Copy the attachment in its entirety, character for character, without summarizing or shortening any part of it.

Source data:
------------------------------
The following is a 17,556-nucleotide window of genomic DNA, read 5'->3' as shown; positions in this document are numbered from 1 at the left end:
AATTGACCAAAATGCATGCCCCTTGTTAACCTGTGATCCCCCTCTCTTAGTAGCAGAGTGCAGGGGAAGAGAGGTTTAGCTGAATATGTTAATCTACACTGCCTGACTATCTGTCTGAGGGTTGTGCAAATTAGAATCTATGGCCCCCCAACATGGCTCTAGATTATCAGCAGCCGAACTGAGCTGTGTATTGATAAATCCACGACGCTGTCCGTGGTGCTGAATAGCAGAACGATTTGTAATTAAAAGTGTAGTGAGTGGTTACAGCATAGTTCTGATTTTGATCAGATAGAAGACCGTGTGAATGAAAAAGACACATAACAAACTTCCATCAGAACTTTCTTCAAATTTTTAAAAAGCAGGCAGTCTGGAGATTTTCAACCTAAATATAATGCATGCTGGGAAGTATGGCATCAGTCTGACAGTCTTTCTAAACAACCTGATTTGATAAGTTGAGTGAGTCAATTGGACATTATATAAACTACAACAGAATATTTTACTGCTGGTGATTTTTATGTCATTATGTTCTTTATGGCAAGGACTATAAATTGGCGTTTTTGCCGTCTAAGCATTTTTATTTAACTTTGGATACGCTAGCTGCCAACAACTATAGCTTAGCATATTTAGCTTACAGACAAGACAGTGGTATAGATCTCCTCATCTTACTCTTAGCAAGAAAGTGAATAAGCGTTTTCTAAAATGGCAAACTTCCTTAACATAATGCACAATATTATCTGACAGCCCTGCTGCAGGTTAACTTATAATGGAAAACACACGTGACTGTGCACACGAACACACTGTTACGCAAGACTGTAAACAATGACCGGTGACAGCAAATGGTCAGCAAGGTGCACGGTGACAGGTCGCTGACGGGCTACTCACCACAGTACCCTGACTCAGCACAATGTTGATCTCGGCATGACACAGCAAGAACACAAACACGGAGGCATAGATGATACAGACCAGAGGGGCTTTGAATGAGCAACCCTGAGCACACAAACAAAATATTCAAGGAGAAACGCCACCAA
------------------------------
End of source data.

The following is a 17,556-nucleotide window of genomic DNA, read 5'->3' as shown; positions in this document are numbered from 1 at the left end:
AATTGACCAAAATGCATGCCCCTTGTTAACCTGTGATCCCCCTCTCTTAGTAGCAGAGTGCAGGGGAAGAGAGGTTTAGCTGAATATGTTAATCTACACTGCCTGACTATCTGTCTGAGGGTTGTGCAAATTAGAATCTATGGCCCCCCAACATGGCTCTAGATTATCAGCAGCCGAACTGAGCTGTGTATTGATAAATCCACGACGCTGTCCGTGGTGCTGAATAGCAGAACGATTTGTAATTAAAAGTGTAGTGAGTGGTTACAGCATAGTTCTGATTTTGATCAGATAGAAGACCGTGTGAATGAAAAAGACACATAACAAACTTCCATCAGAACTTTCTTCAAATTTTTAAAAAGCAGGCAGTCTGGAGATTTTCAACCTAAATATAATGCATGCTGGGAAGTATGGCATCAGTCTGACAGTCTTTCTAAACAACCTGATTTGATAAGTTGAGTGAGTCAATTGGACATTATATAAACTACAACAGAATATTTTACTGCTGGTGATTTTTATGTCATTATGTTCTTTATGGCAAGGACTATAAATTGGCGTTTTTGCCGTCTAAGCATTTTTATTTAACTTTGGATACGCTAGCTGCCAACAACTATAGCTTAGCATATTTAGCTTACAGACAAGACAGTGGTATAGATCTCCTCATCTTACTCTTAGCAAGAAAGTGAATAAGCGTTTTCTAAAATGGCAAACTTCCTTAACATAATGCACAATATTATCTGACAGCCCTGCTGCAGGTTAACTTATAATGGAAAACACACGTGACTGTGCACACGAACACACTGTTACGCAAGACTGTAAACAATGACCGGTGACAGCAAATGGTCAGCAAGGTGCACGGTGACAGGTCGCTGACGGGCTACTCACCACAGTACCCTGACTCAGCACAATGTTGATCTCGGCATGACACAGCAAGAACACAAACACGGAGGCATAGATGATACAGACCAGAGGGGCTTTGAATGAGCAACCCTGAGCACACAAACAAAATATTCAAGGAGAAACGCCACCAA